READ them and weep. The circulation figures for Scotland’s weekly newspapers are so bad I almost felt I was breaching the NUJ Code of Conduct rules about intruding into private grief as I read through them.
I admire the allmediascotland coverage for having found the one positive line in them and headlining on that – ‘Glenrothes Gazette almost alone in bucking declining sales trend among Scottish regional newspapers’. But isn’t it time someone shouted, Stop?
The fact that the Fife newspaper stands almost alone among Scotland’s paid-for regional weeklies as having registered an increase in its average sales between June last year and two months ago, is a clear indictment of the people who own this country’s newspapers.
Our newspaper proprietors are guilty of having milked every last penny out of them in the so-called good times, and not even the most competent advocate in Parliament House could cobble together a decent plea in mitigation, never mind a defence, for what they have done. Our weekly newspapers are dying of neglect. The jury’s not just out on this, the jurors have left the building.
I don’t know how Gail Milne – formerly with the free title, the Edinburgh Herald & Post – managed to turn things around at the Glenrothes Gazette. But I would bet it wasn’t giveaway CDs or the introduction of reader bingo that caused its average circulation rise from 6076 just over 12 months ago to 6,206 at the end of June (an increase of 2.1 per cent).
I have a feeling that it might just be that Gail Milne is a good journalist who knows a good story when she sees one and goes after it. Hopefully, she did not have to do that on her own and that she had some journalistic staff to assist her in her endeavours. However, my instinct, and not inconsiderable experience in these matters, tells me that the Glenrothes Gazette is unlikely to be over-endowed with reporters.
The same applies no doubt at the Hawick News and Scottish Border Chronicle which joined the Gazette in registering a sales rise – this time of 0.2 per cent – according to the Audit Bureau of Circulation. Good for them. Breaking even these days is a victory.
So what’s wrong? Why are sound titles hemorrhaging sales? Why is the lifeblood being sucked out of our weekly newspapers?
Ask the managers and they will tell you that it’s the economy, stupid. The recession means there is no situations vacant advertising and even less property advertising and that the articles for sale columns have disappeared out the window.
What they won’t say is that they have cut so far back on their investment in journalism that they are not just into the quick, but severing the veins of their own industry.
I am no stranger to cuts. Cuts have been going on in weekly newspapers since they were prised from local hands in local communities and economies of scale became fashionable. They then tried to extend the boundaries of where their newspapers operated. Anyone who knows anything about newspapers knows that a local newspaper ceases to become relevant to its core readership when it covers matters outside its natural boundary.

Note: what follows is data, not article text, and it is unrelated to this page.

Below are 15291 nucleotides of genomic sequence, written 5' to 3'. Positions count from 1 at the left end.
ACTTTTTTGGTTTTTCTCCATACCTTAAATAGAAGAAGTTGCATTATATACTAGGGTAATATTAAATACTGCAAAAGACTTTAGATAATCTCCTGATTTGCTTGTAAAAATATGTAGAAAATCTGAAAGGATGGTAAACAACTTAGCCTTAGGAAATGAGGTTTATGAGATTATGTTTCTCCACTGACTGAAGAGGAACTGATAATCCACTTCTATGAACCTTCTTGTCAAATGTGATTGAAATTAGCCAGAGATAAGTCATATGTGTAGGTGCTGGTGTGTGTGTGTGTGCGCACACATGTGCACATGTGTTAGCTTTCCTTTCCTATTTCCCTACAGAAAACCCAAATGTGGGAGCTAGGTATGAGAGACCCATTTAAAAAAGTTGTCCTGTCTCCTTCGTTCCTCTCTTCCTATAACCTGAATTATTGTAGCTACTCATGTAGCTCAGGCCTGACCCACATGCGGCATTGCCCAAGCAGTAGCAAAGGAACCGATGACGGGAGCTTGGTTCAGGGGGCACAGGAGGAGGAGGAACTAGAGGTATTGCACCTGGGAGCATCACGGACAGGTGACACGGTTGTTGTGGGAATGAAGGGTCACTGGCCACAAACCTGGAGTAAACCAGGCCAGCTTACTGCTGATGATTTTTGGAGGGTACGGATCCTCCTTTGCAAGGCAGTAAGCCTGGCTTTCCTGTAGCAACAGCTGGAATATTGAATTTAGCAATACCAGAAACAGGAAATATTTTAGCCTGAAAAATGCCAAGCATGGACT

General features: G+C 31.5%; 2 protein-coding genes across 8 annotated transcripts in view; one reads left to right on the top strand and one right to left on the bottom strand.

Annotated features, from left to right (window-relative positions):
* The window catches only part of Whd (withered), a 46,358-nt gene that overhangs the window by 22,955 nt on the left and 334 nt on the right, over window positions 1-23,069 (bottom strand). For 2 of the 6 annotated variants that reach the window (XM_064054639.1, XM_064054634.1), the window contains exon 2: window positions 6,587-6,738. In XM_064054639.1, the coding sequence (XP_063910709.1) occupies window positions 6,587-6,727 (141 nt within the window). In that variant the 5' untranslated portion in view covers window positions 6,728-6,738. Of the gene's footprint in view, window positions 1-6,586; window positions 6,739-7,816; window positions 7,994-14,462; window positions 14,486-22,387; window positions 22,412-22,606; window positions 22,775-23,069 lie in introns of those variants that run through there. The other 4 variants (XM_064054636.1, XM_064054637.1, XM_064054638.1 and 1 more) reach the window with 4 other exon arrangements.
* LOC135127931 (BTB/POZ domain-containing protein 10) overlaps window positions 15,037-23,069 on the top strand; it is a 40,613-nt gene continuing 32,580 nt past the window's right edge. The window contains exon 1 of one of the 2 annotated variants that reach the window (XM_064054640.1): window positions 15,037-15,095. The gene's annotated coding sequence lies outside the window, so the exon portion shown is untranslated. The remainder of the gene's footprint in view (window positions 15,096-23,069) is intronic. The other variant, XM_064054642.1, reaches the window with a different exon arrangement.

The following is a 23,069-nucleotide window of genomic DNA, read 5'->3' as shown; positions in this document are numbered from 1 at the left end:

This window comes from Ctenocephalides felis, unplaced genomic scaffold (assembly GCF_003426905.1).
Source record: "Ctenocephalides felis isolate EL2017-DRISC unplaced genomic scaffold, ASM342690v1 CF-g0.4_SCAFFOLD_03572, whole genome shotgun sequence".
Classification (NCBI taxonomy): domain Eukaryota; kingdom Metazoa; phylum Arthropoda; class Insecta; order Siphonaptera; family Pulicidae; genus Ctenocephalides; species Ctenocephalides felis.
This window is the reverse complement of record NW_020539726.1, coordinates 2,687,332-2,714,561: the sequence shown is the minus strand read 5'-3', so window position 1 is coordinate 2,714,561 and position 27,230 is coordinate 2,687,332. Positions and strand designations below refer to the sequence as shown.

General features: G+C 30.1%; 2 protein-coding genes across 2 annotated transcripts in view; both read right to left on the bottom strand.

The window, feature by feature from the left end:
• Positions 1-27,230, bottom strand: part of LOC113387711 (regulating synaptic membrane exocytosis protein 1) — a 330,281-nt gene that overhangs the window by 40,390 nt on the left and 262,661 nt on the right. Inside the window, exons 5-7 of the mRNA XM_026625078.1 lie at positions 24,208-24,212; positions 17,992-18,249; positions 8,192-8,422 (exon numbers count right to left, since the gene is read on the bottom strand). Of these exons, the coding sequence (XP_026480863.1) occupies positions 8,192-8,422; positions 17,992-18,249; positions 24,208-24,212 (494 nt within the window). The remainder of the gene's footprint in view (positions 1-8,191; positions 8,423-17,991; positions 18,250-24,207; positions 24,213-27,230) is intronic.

The new proprietors first closed the local printworks and then they slashed the editorial staff and now they have even moved the editorial departments into call centre-type operations far away from their circulation areas.
They don’t know their market any more, and their market doesn’t know them because in many places the local newspaper editor is no longer a respected figure in the local community.
Some weekly newspapers no longer have an editor at all, and the only journalists on the staff are young people brought in from outside the area with little or no experience of newspapers and even less local knowledge.
I could not believe my ears recently – well, actually I could – when a young woman reporter telephoned me asking how her newspaper would be able to get hold of a picture of a choir which was due to take part in an event of national importance.
I told her where and when they would be meeting for choir practice, but she replied: “But that’s not possible. We can’t get a picture then. Our photographers don’t work in the evening.”
Excuse me, run that past me again. It used to be that it was the reporters who never turned up for anything outside hours, but now it’s the photographers as well?
I recently took part in a Radio Scotland programme called Old Hacks, New Tricks which I think demonstrated clearly that it’s the journalists who get out of the office and shake off the chains of their computers who get the best stories for their papers.